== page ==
As a result of breakthroughs in genetic science, there is a very real possibility of splitting society into two main groups based on genoism. That is, society will be segregated so that the “valids” with their superior DNA are disassociated with the “in-valids” that are only fit to 'clean toilets'. Niccol demonstrates this idea through certain camera shots and contrasting between two events taking place simultaneously. While the “valids” sit in a lightly coloured room with a luxurious feel, listening to the six fingered pianist, the "in-valids" are being lined up in a dimly lit street being interrogated like criminals. The scene with the invalids is deliberately shot through barbed wire fencing to make the segregation clear. Niccol’s point is pushed even further when Eugene takes offence to a “Hoover” questioning him about his crippled appearance. This scene demonstrates that “valids” are expected to be treated with respect while the “in-valids” are expected to take what they are given. This idea poses a real threat to the human species, which may result in a segregated and unjust society.

Niccol then goes on to suggest that the system which determines who is valid or invalid is inaccurate and cannot determine the human condition. He does this through Vincent Freeman, Director Josef and also through Anton and inspector Hugo’s relationship. Niccol’s point is that the system is unable to determine what a human being is capable of given certain circumstances. The director who doesn’t have “a violent bone in (his) body”, is found to be guilty of murder. With the threat of a mission that is possible once every 70 years being cancelled, Director Josef is pushed to his limits and murders the mission director. The threat that Niccol proposes is that if society chooses to believe in a system with faults such as this, then we will be mislead.

Vincent Freeman is also used to display Niccol’s point of view in that Vincent is quite capable of fulfilling the job of a “valid”, despite his “in-valid” status. Due to his 99% heart probability failure, Vincent is deemed an “in-valid”. However, thanks to German, the DNA dealer, “he could go anywhere with (Jerome’s) helix tucked under his arm”. In fact, it is through the “in-valid” Vincent that Jerome is shown his full potential as a “valid”. Vincent became the navigator of the Cassini. A spacecraft whose mission was to observe Titan, one of Saturn’s moons. This mission was of paramount importance, and enough to murder for. Here Niccol is suggesting that due to faults in determining who is “valid” or “in-valid”, the best man for the job may only be chosen if he becomes a “borrowed ladder”.

Niccol further implies this through the relationship that exists between Anton, and inspector Hugo. Hugo is under the command of Anton; a younger less experienced detective who appears to have less natural detective instincts than his ‘subordinate’ assistant Hugo. Anton seems to hold the naive attitude that it would be impossible for an “in-valid” to have “suckered” an institute of superior “valids” at Gattaca for so long. Hugo on the other hand who is not limited by his faith in the system of Gattaca doesn’t seem to think that this idea is so far fetched.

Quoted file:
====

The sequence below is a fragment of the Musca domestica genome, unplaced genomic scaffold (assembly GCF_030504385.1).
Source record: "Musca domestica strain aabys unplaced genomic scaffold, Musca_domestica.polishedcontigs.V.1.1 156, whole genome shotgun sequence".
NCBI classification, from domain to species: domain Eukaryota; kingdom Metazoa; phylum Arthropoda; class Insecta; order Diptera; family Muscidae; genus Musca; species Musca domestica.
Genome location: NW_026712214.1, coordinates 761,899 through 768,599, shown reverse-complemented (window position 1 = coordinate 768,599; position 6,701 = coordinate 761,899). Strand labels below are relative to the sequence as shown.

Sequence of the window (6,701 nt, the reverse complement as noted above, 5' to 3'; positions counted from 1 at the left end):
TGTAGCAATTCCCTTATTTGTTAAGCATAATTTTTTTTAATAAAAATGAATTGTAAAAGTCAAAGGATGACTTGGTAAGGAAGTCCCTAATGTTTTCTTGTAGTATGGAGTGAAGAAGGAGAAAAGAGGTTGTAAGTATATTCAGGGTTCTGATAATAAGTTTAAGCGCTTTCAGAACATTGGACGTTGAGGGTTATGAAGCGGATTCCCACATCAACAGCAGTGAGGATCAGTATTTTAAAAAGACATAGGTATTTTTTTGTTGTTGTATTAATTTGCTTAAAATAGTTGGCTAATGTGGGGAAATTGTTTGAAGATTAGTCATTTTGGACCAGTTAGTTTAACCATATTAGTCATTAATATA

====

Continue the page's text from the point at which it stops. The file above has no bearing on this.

While Hugo is dressed like a typical detective with his trench coat and broad rimmed hat, Anton has slick hair and a nice suit. This imagery is deliberately incorporated in the film to suggest that society puts its trust in appearance. That is to say that society trusts what they can see, which is the physical and now genetic appearance of a person. That is why society would rather have Vincent clean toilets, and see that Anton is always in charge of people like Hugo.

Niccol’s film Gattaca clearly shows that a society that manipulates elements of the human species can easily result in outcomes that we are not ready for. Society may find themselves under threat of segregating society on the basis of genoism which was shown to be inaccurate in the case of Vincent, Director Josef and inspector Hugo.

On the other hand, when first watching the movie, I couldn´t help but think what an idiot Vincent was. Here you have this extremely important mission, where every member is expected to function at top efficiency, and there you have a guy who knows his heart is going to give out under stress. So he is putting the mission, his teammates´ lives and a whole lot of money and work in jeopardy just for his personal gain.

While it is true that he is kept out from a lot of jobs he could do, he chooses a job he just is not cut out for, and pursues it with a ruthlessness which might even be perceived as criminal. Not everybody is cut out to be a space pilot, even if they wish to become one with all their heart.

Gattaca can thus also be seen as the story of the one guy that ruins it for everyone.

It is still possible that Vincent was fully physically capable of performing his duties during the space mission. Even without the pre-recorded heartbeat from the real Jerome, he was still able to run on a treadmill for the required time, without a fatal heart attack occurring.

There was also a gyroscope visible in the same athletics training room, another stressful physical test he would have had to pass successfully to qualify for the mission, without triggering his heart to fail.

Andrew Niccol’s vision in this film still holds true that Vincent was not only meeting, but far exceeding his physical potential as determined by his genetics, which specified that the chance of his heart failing was only 99%, and the remaining 1% was far more influential in determining Vincent's physical potential, and his true human potential when his heart didn't fail, and he was able to surpass even the potential of a genetically 'valid' person while still being seen by society as invalid.